The Story of Nena by Carlos Najera

I was five years old.  El Paso del Norte was by now a distant memory. The Imperial Valley was such a long way from here.

We now lived in Oxnard in a Mexican neighborhood. The people here were descendants of the Spanish, Sonoran colonizers and were called People of the Country. Many lived on the farms or in the original township of El Rio.

I say original because El Rio was there before Oxnard was established, a place by the river crossing of the Santa Clara River and the King’s Highway, El Camino Real. It was established by Simon Cohn in 1875. He called his place New Jerusalem. It consisted of a general store, corral, and eventually a post office. Over time the place was called El Rio because, well, that is where it was. Oxnard was established a short distance away and became the dominant city, but that is another story.

All my life I have awakened before sunrise and have gone out to inspect the world. One day I was walking down the street very early. Two boys lived in the next block. They were bigger than me and they enjoyed knocking me down and kicking me in the ribs. I did not enjoy that a bit.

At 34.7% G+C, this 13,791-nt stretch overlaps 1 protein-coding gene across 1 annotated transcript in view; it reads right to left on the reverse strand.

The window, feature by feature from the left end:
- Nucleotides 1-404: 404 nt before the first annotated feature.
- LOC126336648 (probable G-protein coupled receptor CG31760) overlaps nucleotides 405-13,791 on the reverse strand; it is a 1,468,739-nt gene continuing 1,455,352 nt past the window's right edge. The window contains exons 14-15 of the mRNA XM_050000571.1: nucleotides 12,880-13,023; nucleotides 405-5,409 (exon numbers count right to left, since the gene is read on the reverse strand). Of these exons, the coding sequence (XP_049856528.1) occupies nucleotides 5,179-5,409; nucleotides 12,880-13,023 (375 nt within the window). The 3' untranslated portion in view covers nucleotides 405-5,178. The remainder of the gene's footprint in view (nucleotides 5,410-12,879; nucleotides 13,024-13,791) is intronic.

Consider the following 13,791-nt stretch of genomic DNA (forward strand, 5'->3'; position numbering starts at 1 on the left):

As I said, I was walking down the street, very peaceful and minding my own business when I heard the boys from the next block running after me and yelling threats.

Since I knew what was going to happen next, I started running. I do not know how it happened but I found myself running through a strange neighborhood and those guys were catching up to me.

I heard a voice that said, “Hurry! Run this way!”  I did not see anyone except a dragonfly, and she was saying, “Hurry! Run this way!”  She was flying in front of me. She guided me through a door in a wall.

We went in but the boys could not find the door, so they did not enter. I could see and hear them but they could not see nor hear me. After we entered through the door we left the boys outside of the wall.

The dragonfly sat upon my hand. I took a closer look. I could see that it was not really a dragonfly. She was a tiny, graceful and delicate creature with a human shape. She was a fairy!